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The Daily Wildcat

 

    Try out these three Día de los Muertos recipes

    Try out these three Día de los Muertos recipes
    Diana Bauman

    Día de los Muertos Classic Recipes:

    Día de los Muertos, or Day of the Dead, is a Mexican holiday in which families celebrate the lives of their loved ones who have passed. It is often a joyous event with family, music and food. Glorious food. Some of the dishes people prepare are the favorite meals of the deceased, and others are simply traditional. If you are feeling a bit courageous, try some of these delicious recipes for your own Day of the Dead celebration! 

    Pan de muerto     

    Pan de muerto is a sweet bread adorned with a bone design that is traditional for many Dia de los Muertos celebrations.    

    Start to finish: 2-3 hours

    Servings: 6-10

    Starter:

    1 ¾ cup flour
    ⅔ teaspoon table salt
    2 tablespoons sugar
    Two 7-gram packets dry yeast
    ½ cup lukewarm water
    2 eggs
    ⅔ cup white sugar
    ¾ cup unsalted butter
    1 ¾ cups flour
    3 egg yolks
    Wash:
    3 egg whites
    2 tablespoons orange juice
    ¼ teaspoon Mexican vanilla
    1 tablespoon oragne zest
    Decoration:
    Softened butter
    White sugar 

    To make the starter culture, mix the flour, salt, sugar and yeast together in a mixer or beat by hand. Add water and eggs. Knead for about 3 minutes until dough is elastic and shiny. On a floured table, shape into a ball and place in greased container. Cover and let rise approximately 2 hours. 

    To make the bread, mix starter with remaining bread ingredients. On a floured table, divide the dough into two equal portions (for two loaves). Work one half of the dough at a time. Separate each half into three sections. Use one third to make four smaller pieces of equal size for the decorations. Form one of the four smallest pieces into a small ball for the center at the top and the others into strips to make the “bones.”  Form the larger portion into a ball as round as possible. Place all pieces on a baking sheet and let rest until they rise to double the size, approximately 1 hour. Brush large ball with eggwash and place small ball on top and the strips vertically around the loaf. Firm up with both hands. Brush the bread again with eggwash. Bake at 375 degrees for 5 minutes, then lower the temperature to 355 degrees. Turn off the oven and leave the bread inside for 2 minutes. Remove from oven and let cool on a rack.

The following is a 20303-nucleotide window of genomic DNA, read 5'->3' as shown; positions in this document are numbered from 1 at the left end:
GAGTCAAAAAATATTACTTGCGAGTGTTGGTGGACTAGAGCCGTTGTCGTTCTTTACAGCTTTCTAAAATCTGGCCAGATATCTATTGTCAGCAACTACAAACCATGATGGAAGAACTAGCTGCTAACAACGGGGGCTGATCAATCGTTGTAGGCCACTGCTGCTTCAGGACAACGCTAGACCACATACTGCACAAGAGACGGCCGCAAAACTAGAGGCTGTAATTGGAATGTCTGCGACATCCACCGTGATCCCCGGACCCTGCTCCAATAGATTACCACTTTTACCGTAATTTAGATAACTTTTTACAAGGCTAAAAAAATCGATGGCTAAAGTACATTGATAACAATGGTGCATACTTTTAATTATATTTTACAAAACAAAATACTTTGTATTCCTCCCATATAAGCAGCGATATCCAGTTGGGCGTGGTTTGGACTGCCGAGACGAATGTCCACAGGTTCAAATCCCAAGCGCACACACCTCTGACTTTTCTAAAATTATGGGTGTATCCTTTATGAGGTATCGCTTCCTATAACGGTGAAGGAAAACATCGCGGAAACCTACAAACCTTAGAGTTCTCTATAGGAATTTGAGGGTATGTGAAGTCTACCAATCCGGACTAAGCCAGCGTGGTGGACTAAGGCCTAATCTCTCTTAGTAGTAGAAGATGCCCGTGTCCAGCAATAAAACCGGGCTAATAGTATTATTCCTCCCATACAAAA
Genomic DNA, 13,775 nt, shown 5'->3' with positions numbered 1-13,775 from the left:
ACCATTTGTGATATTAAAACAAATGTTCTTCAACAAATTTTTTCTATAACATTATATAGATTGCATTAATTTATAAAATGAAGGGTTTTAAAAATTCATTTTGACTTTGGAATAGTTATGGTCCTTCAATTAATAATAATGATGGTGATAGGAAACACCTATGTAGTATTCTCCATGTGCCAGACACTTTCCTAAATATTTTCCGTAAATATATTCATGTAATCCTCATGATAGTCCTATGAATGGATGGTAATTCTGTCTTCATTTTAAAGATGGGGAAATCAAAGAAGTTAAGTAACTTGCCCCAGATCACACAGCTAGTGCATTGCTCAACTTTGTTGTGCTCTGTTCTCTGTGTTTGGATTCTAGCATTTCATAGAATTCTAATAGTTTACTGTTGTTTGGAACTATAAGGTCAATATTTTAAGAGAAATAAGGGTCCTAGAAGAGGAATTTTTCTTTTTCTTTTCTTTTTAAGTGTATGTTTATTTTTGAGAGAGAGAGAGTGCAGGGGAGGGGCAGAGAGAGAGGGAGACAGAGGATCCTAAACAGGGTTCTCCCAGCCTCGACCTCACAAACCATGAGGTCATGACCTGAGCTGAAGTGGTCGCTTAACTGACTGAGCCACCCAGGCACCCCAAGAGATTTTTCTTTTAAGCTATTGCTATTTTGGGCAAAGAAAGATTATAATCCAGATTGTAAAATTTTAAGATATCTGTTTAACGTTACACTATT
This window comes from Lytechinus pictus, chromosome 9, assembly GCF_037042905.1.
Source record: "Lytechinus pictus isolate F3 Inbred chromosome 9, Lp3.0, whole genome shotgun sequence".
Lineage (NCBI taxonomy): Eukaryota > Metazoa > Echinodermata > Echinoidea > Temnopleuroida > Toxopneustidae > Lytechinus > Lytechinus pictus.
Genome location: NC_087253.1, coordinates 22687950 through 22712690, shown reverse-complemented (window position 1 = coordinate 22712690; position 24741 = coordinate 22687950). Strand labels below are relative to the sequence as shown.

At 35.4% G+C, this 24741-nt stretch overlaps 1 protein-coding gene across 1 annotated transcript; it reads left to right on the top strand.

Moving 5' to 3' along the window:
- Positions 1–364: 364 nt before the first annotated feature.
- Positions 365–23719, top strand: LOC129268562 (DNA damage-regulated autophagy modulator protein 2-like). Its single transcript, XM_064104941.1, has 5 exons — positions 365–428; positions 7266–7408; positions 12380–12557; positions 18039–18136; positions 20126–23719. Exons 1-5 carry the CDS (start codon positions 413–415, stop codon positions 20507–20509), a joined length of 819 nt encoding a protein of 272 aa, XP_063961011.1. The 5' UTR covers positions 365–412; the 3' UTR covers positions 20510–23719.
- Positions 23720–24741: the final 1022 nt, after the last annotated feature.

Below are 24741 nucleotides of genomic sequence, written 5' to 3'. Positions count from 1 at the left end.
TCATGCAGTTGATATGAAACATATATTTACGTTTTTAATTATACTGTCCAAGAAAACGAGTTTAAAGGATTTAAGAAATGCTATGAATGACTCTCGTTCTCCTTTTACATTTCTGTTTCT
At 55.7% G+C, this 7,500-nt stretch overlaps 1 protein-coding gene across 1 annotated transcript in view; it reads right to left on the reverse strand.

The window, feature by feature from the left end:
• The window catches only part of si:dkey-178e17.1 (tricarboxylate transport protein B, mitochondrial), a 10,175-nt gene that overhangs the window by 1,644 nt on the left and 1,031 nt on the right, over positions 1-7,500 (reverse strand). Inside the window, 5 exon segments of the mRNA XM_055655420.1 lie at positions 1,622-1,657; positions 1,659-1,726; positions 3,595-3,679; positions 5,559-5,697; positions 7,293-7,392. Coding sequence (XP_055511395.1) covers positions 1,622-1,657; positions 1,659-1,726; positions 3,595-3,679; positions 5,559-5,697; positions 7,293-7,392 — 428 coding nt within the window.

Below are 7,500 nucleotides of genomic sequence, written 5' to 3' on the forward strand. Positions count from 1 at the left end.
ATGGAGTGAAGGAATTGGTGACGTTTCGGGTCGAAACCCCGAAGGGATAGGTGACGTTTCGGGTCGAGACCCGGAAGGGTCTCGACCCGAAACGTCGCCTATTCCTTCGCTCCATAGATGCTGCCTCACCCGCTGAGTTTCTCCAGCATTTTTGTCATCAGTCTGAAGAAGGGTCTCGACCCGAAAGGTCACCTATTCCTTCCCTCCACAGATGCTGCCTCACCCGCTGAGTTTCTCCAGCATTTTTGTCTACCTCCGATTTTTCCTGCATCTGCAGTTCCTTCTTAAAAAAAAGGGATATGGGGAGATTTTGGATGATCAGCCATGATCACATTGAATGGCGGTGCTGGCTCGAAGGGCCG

To decorate, use a pastry brush to paint the loaf with softened or melted butter and sprinkle with white sugar. Makes 2 medium loaves. 

    (Recipe by Renata Gonzales)

    Arroz con leche

    Arroz con leche is a sweet rice pudding and very common as a dessert. 

    Start to finish: 35-40 minutes
    Servings: 4-5
    4 cups whole milk
    1 cup Arborio rice
    ⅛ teaspoon salt
    1 cinnamon stick
    ¼ cup sugar
    1 teaspoon vanilla

    Warm 4 cups of whole milk. Heat 1 cup Arborio rice with 2 cups of water, ⅛ teaspoon salt and 1 cinnamon stick. Slowly add milk (about ½ cup at a time) to the simmering rice, stirring constantly. Let most of it absorb before adding the next portion. Finally, add ¼ cup sugar and 1 teaspoon vanilla. Stop heating when the pudding is still very soupy—about 20 minutes or so. Sprinkle with cinnamon and enjoy!

    (Recipe from Julia Alverez)

    Champurrado

    Champurrado is a warm, thick chocolate-based atole drink.
    Start to finish: 30 min (including cooling)
    Servings: 4-5
    4 cups of milk
    6 ounces Piloncillo or organic whole cane sugar
    1 thick stick of Mexican cinnamon
    1 ½ (3 ½ ounces) Tablet Mexican Chocolate like Taza
    ½ cup of corn flour
    2 cups of water

    In a medium size pot, simmer the milk along with the piloncillo, cinnamon and chocolate until it dissolves. This will take about 6-8 minutes.

    Mix the corn flour with the 2 cups of water until all the lumps have dissolved. If needed, use a strainer to get a fine mixture.

    Add the corn flour mixture to the pot and stir. Keep simmering at low heat and keep stirring for about 8-10 more minutes until the chocolate has a light gravy consistency.

    Warning: Since this is a slightly thick drink, it is hotter that you may think. Be careful while serving and drinking.

    Serve and enjoy!

    (Recipe by Mely Martinez from the cooking website Mexico in my Kitchen)

    NOTES:

    The Champurrado’s consistency is like that of a light gravy. If you want a lighter version, reduce the amount of corn flour to ⅓ cup.

    If fresh corn masa is available in your area use 1 cup of masa instead of the corn flour.
    Piloncillo or Panela is unrefined whole cane sugar.

    When buying Piloncillo or Panela, make sure it is pure. Some stores carry a look alike version that is just regular sugar in the form of a cone and doesn’t have the flavor or nutrients of Piloncillo.

    To easily cut the Piloncillo, warm the Piloncillo first to soften it.


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